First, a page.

Many healthcare professionals have learned this secret, and readily tap into the wealth of information that I’m eager to provide.  To you, the ones who listen, I thank you.  My son is more than a list of diagnoses, and you get that.  With your medical expertise and my parenting expertise we can provide exceptional care for my child, maximizing outcomes and wellbeing.  I want you to hear how valuable your open minds and adaptability are, and how very much we appreciate you.  You are truly a blessing to us, and you make office visits and medical procedures streamlined for us.  You provide the highest level of care when you team up with us.

Some healthcare professionals persist in a mentality that suggests that your education and experience trumps mine.  You sometimes outright disagree, which I actually appreciate because then we can dialogue and work through the differences.  It’s when you nod to my face and then do things your own way that you undermine care.  It’s those times that we need to bring to light.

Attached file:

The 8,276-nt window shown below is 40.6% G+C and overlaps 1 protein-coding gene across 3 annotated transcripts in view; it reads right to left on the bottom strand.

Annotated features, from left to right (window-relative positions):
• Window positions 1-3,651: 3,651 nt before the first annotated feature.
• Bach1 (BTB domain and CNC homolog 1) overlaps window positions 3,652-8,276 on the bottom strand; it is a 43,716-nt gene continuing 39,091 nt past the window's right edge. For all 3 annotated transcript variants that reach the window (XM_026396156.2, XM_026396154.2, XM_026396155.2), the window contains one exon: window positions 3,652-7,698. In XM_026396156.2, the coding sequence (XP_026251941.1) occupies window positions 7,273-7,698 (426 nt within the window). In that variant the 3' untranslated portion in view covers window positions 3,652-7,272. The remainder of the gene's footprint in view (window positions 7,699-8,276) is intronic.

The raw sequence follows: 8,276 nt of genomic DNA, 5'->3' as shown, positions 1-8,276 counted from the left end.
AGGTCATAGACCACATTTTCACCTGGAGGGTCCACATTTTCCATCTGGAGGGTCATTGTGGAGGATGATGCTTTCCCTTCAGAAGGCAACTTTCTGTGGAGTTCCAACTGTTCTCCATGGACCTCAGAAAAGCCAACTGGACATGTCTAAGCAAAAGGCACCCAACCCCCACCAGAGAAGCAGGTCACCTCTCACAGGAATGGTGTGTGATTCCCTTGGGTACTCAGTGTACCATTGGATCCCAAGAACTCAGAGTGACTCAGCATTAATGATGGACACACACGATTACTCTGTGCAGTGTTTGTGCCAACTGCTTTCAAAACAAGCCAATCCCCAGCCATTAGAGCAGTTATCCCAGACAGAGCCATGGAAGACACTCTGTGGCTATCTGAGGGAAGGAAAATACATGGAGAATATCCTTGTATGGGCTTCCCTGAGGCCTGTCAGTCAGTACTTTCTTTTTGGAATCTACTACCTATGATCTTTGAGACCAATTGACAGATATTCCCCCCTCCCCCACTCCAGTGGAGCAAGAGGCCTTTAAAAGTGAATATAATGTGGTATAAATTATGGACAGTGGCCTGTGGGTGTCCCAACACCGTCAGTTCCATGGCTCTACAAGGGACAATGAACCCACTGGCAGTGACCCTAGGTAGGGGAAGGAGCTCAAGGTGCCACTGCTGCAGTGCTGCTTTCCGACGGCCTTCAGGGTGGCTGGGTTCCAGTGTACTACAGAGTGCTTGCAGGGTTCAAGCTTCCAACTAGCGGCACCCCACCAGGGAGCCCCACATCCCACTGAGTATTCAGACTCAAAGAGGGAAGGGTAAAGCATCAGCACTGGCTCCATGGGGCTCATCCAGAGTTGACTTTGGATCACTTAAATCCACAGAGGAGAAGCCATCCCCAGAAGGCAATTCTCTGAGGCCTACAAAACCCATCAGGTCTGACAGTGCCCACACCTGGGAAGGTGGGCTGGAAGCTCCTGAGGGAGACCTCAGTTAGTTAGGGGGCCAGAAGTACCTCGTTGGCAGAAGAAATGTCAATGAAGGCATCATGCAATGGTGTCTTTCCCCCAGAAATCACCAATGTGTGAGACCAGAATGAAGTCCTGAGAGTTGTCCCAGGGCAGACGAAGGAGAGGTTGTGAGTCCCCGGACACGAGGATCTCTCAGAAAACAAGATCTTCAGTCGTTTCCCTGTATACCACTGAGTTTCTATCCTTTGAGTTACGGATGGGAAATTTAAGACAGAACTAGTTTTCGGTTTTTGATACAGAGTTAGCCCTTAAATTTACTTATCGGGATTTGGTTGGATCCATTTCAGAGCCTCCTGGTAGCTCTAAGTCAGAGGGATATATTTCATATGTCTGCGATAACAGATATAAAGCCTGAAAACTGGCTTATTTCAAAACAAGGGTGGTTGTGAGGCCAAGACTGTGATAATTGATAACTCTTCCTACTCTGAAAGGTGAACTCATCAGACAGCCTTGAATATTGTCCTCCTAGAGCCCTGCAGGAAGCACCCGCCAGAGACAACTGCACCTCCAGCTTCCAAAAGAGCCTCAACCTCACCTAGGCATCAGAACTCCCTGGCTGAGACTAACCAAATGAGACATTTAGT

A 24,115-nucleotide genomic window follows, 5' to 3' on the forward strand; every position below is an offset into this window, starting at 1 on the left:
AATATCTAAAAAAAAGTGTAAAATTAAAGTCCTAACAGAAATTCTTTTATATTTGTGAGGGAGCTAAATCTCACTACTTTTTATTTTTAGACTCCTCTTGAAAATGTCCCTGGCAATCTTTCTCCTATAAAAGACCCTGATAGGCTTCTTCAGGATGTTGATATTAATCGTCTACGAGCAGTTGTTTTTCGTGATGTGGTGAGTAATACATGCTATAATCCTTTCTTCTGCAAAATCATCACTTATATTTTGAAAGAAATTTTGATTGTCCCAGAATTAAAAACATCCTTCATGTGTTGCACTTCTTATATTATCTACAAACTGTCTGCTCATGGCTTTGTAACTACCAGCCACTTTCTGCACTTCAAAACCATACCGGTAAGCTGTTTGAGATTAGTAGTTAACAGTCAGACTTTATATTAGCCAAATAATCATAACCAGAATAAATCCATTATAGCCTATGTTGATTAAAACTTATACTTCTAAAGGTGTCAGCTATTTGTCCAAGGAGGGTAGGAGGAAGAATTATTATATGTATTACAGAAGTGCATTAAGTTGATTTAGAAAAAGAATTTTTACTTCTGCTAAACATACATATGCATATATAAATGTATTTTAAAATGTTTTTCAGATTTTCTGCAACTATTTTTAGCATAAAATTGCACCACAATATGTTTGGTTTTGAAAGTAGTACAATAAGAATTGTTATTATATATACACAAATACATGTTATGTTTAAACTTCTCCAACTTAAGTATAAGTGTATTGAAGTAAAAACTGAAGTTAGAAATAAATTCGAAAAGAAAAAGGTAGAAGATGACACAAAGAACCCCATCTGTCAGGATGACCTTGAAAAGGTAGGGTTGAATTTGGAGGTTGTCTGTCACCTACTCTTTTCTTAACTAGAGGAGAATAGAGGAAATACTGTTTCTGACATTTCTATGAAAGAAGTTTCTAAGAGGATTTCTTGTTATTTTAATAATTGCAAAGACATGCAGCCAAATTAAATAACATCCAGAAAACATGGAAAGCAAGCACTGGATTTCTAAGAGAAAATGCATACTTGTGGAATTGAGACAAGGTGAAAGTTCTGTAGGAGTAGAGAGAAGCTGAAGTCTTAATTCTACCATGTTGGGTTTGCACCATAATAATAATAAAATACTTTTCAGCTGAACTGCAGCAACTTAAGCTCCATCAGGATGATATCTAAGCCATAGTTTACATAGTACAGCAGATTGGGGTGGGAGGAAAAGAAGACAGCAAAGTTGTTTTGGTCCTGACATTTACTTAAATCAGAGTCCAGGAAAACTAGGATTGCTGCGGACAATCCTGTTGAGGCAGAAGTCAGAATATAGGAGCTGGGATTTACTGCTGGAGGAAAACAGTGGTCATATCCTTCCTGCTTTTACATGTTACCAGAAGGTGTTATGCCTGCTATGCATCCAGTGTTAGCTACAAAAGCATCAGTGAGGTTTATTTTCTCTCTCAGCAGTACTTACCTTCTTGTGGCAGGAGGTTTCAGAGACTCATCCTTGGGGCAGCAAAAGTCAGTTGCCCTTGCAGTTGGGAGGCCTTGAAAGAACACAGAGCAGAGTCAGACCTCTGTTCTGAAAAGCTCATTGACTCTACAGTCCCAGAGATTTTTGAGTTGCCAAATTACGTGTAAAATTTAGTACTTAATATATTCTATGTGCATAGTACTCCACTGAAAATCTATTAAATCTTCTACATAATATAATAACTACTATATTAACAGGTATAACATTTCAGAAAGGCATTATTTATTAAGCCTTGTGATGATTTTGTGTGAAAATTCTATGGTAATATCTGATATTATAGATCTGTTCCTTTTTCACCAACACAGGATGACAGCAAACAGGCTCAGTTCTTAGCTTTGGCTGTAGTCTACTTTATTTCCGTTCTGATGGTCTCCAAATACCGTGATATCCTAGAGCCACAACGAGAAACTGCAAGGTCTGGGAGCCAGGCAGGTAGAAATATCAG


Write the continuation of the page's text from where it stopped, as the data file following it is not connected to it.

I want you to know that I can tell you the best place to start an IV, exactly how he reacts to numerous medicines, and which one work best, and which ones have less desirable effects.  When you think you know better it can cause frustration, loss of trust, and adverse effects, and I almost always find out.

So, dear medical professional, I want you to understand that your power and credibility multiply exponentially when you work with your patients. I want you to know that we are longing to share our wealth of knowledge with you, and to receive more knowledge from you.  When we team up together we can obtain ideal outcomes for Benjamin and many other complex patients like him.